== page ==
Becoming an official member of the International Quidditch Association opens up a world of possibilities for your league. You will gain representation in the international Congress, as well as in standing committees and other working groups of the IQA as appropriate.
Members can expect a wide range of benefits outside of representation, including advice on developing, managing and sustaining quidditch in your country, and eligibility for development grants. You will have unprecedented access to the collective experiences of league directors, leaders and innovators from across the world.
Membership in the Congress is a three-tier system consisting of member National Governing Bodies (NGB), developing NGBs, and emerging areas. Eligibility for each tier is determined by a metric called the Quidditch Development Index (QDI), which is proportional to the number of players in the NGB. If a country hasn't completed an accurate player census, the IQA uses a ratio of 1 team = 15 players as a conversion. The IQA QDI Development Committee advises Congress regarding the QDI.
The three types of leagues are differentiated as follows:
Member National Governing Body
Members need at least 3 teams, a national championship, and a National Governing Body comprised of staff from at least three teams, or unaffiliated staff.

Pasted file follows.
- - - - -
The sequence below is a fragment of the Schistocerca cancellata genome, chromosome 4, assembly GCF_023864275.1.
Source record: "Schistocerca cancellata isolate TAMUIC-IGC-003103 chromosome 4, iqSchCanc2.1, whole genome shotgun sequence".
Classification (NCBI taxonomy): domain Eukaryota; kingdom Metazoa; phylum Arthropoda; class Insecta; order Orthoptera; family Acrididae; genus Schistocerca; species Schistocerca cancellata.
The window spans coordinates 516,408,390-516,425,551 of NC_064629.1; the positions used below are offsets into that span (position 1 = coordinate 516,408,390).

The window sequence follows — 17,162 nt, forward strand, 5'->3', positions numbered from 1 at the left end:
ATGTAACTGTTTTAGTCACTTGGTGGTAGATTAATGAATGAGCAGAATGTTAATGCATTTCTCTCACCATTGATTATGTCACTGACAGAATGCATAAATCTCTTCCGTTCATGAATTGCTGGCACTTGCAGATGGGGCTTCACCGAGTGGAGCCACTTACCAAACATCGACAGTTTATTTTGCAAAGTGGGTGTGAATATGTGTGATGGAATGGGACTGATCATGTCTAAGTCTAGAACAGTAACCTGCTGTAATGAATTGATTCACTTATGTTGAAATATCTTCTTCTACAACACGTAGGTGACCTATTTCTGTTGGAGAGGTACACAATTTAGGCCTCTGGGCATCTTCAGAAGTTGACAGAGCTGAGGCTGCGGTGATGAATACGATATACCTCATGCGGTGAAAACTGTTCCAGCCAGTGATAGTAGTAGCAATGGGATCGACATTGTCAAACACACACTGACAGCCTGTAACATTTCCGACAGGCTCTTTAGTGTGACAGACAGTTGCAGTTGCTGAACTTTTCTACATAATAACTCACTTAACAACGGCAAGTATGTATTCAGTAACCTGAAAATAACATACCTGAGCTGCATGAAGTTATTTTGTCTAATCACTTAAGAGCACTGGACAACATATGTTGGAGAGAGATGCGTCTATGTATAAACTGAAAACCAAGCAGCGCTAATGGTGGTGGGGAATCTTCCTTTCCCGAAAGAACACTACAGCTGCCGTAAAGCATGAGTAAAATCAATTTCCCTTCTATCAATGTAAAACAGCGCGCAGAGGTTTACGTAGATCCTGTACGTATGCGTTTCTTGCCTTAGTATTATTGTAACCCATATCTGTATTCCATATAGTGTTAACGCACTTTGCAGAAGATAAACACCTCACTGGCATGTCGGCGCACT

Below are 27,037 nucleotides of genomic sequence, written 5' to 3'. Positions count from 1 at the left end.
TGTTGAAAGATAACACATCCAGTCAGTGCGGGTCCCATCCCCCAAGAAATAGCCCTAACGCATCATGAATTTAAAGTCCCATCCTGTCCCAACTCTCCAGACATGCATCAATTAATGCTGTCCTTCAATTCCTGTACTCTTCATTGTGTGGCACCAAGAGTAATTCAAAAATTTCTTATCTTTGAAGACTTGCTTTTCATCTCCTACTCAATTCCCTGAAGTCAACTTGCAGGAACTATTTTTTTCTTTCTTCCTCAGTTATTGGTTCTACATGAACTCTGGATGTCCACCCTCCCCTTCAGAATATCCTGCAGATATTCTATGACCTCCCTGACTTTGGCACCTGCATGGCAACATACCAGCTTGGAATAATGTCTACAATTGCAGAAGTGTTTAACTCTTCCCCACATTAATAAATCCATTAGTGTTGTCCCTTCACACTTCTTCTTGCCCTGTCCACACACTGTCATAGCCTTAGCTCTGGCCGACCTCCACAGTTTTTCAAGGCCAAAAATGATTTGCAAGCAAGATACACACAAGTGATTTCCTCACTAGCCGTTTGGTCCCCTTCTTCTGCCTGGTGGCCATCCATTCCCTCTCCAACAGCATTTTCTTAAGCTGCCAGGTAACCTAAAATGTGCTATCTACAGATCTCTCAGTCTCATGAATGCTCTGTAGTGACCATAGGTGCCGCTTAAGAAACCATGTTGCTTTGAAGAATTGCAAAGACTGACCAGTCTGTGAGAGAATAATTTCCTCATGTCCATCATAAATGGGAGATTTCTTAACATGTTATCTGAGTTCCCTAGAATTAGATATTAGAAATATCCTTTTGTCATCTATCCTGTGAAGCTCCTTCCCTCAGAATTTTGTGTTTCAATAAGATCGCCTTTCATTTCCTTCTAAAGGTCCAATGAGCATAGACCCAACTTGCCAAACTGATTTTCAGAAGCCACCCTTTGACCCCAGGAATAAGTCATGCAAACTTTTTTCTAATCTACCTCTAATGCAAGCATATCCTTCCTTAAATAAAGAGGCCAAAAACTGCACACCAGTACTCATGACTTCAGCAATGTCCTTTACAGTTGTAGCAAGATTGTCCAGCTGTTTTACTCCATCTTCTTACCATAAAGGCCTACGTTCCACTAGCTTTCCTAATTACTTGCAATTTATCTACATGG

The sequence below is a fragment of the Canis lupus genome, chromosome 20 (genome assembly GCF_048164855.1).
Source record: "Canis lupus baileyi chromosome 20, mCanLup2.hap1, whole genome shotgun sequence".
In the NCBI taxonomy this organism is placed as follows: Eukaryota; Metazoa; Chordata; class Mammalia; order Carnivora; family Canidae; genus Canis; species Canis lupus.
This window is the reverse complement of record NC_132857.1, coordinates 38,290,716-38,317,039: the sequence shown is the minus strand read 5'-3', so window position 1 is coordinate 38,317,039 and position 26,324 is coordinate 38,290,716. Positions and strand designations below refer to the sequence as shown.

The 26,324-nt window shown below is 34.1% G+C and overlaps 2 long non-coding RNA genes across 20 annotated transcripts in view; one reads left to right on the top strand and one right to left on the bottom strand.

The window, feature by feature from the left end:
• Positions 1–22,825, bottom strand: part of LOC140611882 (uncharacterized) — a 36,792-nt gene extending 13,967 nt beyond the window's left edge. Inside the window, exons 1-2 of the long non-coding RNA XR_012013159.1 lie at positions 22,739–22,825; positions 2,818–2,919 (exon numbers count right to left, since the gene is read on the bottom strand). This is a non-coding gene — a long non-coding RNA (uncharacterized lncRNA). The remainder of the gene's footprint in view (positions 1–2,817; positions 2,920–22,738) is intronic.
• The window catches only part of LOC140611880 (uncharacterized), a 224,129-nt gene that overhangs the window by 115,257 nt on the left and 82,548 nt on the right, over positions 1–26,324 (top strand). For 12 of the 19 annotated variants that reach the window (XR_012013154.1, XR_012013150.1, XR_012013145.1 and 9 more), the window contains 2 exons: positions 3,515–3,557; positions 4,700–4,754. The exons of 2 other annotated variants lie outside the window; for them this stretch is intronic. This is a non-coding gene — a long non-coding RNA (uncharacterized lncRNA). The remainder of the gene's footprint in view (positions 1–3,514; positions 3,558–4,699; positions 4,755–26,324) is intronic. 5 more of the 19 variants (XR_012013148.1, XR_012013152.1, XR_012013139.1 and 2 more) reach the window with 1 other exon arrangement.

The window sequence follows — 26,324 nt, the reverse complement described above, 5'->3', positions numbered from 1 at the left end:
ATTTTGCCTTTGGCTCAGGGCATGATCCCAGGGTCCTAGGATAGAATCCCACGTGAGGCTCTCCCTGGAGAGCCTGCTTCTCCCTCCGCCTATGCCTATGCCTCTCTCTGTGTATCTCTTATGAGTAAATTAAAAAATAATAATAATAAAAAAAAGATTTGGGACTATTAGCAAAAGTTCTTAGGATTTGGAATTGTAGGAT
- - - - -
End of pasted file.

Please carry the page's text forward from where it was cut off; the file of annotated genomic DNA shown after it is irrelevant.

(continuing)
Full members get delegates as follows:
- < 200 players : one (1) delegate
- 200 - 1999 players : two (2) delegates
- 2000+ players : three (3) delegates
Developing National Governing Body
Developing leagues have two teams or more and a QDI below the threshold set by the IQA and are entitled to an independent voice in the IQA Congress, but cannot vote. Developing leagues are required to have evidence of regular competitive play.
Emerging areas have more than zero teams, but might not have a governing body or evidence of regular competitive activity. Emerging areas are represented in the IQA Congress through IQA expansion staff; they do not have representatives of their own.